Grey Peacock Pheasant.
This beautiful bird's grey plumage, spangled with metallic spots of purple-green, is quite sufficient distinction from any other bird met with in his haunts, which are the lower elevations of the hills, or localities thereto adjacent, from Sikkim to Burma. The hen bird is sufficiently like him in general appearance to be recognizable at once, but she is not only much less in size, weighing only a pound at most, while he may reach one and three-quarters, but also, as might be expected, duller in plumage, especially in having the glittering spangles replaced by sombre black, except at the tip of the tail. Young birds have the tail transversely barred with a light colour at first.
These pea-pheasants, as Jerdon well calls them, are in some ways very like pigmy peafowl; they have the same level-backed carriage, light build, and dainty gliding gait, and the cock in full display, when he stoops and spreads his bejewelled, tail before the hen, is very peacock-like; but his display differs in detail in the fact that the wings, being also ornamented, are set out on each side of the tail and enhance the effect, and are only half opened, while the peacock keeps his wings behind his train and even the true tail at the back, and shuffles them with the chestnut flight feathers showing. At the London Zoo it has been observed that the male peacock-pheasant, when about to display, allures the hen by offering her a bit of food and then takes advantage of her proximity to show off, a very intelligent-looking action. Like the tragopan, he has a sideway as well as a frontal show, slanting himself, as it were, so as to show all his spots on one side, and this was for long thought to be his only pose.
In time of courtship his hairy-looking crest, which is always longer than the hen's and is chronically on end, turns right -forward over his beak, even when he is not otherwise displaying. No doubt he fights with his rivals, and his legs are often armed with several spurs apiece, but the number is very variable, and some time ago I noted in three males at the Zoo, ail imported birds and several years old, that all differed in this point, one indeed having no spurs at all and another only one.
It looks, therefore, as if the idea current among the Kookies, that a new spur grows every year, is incorrect, and that the number of spurs is purely an individual point. The morning and evening call of the cock, which begins with the year, and is uttered at half-minute intervals, often for an hour or more at a time, from a perch on a tree or stump, is described as " something like a laugh " ; it certainly is in several syllables, but the laugh is a very harsh one, and I have noted it as a barking cackle. It is deceptive as to distance, and yet furnishes the best means of stalking the bird, which, is not at all easy to get at by any sportsmanlike means. It keeps closely to cover, especially bamboos and low trees; only if it can be forced to " tree" by hunting it with noisy curs, it may provide a pot shot. Natives often snare it, and Davison once had a very curious experience in getting specimens in this way in Tenasserim, where he found the bird very common. "I found," he says, as quoted by Hume, " three holes of the porcupine rat (of which I got two specimens) communicating with one another ; the entrance to one of these holes was nearly three feet in diameter and some four feet in depth, decreasing, as the hole deepened horizontally into the hill side, to about eight inches. I set a slip noose with a springer in the small part of the holes. On looking next morning, instead of, as I expected, finding the rat, there were only a number of feathers of the male of this species. I set the trap again, and that evening got nothing; next morning I found a hen hanging by her legs in the trap." Here were evidently a pair in the habit of going to ground, a custom which needs investigation. The birds, by the way, generally do pair, and seldom more than four are seen together, such parties being probably families, since in captivity only two eggs are laid at a time. The birds begin breeding about May, retreating to the densest jungles at this time, and ceasing to call till the autumn ; the cream-coloured eggs, about two inches long, are laid on the ground under a bush, and the young when hatched run close behind their mother, completely hidden from view by her long broad tail, which she expands to cover them. They are dark chocolate in colour, without stripes, and their slim black legs are noticeable and characteristic, the old birds being particularly fine-limbed, and slaty-black in the colour of these parts.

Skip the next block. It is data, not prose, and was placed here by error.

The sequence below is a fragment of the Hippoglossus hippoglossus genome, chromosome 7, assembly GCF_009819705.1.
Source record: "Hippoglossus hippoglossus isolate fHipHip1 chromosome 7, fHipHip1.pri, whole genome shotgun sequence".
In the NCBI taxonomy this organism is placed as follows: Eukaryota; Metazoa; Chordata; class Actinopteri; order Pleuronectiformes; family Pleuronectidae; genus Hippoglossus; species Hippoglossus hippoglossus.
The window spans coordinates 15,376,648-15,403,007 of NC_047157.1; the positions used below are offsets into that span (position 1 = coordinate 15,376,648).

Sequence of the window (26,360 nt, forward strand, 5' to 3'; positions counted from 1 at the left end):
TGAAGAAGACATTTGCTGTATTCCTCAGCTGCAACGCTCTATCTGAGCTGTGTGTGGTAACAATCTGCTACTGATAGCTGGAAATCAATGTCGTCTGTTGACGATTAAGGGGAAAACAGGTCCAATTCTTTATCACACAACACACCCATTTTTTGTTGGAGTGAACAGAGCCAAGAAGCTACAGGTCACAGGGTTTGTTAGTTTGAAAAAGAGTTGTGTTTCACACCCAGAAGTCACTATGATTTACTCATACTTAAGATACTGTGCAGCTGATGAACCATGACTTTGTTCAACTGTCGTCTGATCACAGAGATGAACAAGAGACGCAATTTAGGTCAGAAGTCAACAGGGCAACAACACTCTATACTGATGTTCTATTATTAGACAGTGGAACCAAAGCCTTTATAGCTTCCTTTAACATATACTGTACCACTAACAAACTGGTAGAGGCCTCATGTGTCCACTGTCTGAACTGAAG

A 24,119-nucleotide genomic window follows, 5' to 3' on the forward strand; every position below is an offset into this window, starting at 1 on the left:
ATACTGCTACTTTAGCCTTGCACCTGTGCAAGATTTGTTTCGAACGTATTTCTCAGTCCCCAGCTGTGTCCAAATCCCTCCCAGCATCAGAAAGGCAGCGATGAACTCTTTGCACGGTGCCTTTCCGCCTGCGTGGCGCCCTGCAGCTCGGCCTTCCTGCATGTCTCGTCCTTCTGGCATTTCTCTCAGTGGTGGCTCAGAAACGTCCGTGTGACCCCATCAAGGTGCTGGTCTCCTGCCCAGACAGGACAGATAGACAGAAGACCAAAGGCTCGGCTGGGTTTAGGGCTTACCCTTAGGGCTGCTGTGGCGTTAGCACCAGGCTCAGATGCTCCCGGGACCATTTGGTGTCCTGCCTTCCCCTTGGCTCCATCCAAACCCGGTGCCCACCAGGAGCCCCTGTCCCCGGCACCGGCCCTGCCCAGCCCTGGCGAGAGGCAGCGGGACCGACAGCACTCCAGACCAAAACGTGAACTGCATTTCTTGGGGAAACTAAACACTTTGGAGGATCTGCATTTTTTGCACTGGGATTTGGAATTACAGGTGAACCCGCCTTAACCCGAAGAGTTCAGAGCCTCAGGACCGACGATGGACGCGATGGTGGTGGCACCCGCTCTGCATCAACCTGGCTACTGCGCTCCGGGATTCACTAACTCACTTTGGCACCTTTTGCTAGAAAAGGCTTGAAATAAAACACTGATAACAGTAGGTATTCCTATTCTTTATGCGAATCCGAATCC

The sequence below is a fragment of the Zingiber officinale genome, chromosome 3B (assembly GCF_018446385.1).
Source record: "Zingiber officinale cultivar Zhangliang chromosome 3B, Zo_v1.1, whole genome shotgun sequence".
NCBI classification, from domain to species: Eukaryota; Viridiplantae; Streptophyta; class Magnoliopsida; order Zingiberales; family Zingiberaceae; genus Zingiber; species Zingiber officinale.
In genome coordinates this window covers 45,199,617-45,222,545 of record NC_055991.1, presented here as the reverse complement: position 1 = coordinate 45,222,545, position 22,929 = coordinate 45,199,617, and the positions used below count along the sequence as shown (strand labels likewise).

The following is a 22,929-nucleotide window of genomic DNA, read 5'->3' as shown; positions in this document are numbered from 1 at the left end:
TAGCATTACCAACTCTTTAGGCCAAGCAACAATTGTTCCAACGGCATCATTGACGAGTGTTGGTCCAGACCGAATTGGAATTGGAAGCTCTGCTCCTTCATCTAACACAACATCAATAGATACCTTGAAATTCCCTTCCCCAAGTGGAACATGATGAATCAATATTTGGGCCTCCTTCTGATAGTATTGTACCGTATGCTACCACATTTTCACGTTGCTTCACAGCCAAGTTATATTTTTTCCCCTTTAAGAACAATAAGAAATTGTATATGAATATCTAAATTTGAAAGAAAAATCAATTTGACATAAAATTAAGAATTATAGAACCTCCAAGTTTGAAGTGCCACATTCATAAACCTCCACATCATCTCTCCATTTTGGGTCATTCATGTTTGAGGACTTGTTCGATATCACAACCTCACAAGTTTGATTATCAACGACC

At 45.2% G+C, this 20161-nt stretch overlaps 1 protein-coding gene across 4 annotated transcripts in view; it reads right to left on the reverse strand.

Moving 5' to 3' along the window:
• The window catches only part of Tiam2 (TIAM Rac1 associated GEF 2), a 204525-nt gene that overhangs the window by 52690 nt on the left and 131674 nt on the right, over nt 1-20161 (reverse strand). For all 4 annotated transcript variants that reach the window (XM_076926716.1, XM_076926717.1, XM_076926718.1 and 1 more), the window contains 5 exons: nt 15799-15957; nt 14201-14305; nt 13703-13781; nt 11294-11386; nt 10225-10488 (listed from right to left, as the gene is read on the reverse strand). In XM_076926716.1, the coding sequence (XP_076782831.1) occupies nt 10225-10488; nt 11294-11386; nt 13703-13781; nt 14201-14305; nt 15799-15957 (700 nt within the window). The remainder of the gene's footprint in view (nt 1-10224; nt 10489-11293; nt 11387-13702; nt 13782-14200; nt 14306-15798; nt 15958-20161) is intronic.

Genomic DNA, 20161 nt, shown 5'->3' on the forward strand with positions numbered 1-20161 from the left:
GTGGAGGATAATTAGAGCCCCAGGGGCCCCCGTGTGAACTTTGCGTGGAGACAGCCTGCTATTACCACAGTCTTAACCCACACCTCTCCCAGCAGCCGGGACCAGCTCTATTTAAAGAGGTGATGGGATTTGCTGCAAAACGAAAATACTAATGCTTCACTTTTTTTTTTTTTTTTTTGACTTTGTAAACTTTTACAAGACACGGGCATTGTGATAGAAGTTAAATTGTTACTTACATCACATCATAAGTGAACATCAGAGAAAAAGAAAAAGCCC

This peacock-pheasant is excellent eating; it feeds on insects, snails, seeds, and especially on certain red berries which are used by the Kookies as bait for their springes. Fortunately, these catch more cocks than hens, but poaching tricks of this sort ought to be made illegal everywhere; there are plenty of vermin that want killing down everywhere in India, and the destructive energies of natives should be directed on these rather than game-birds. The beautiful plumage of this bird is very suitable for decoration, and if protected during the breed¬ing season it might well be made to supply this.
The tea-garden coolies recognize the affinity of this bird to the peacock by calling it one— Paisa-walla Majur. In Northeastern Cachar they are called Mohr. Munnowar is an Assamese name as well as that given above, of which the Garo Deo-dirrik is obviously a variant; while in Tenasserim the name is Shway dong and in Arrakan and Pegu Doung-kulla. Outside our limits this bird is found in Siam.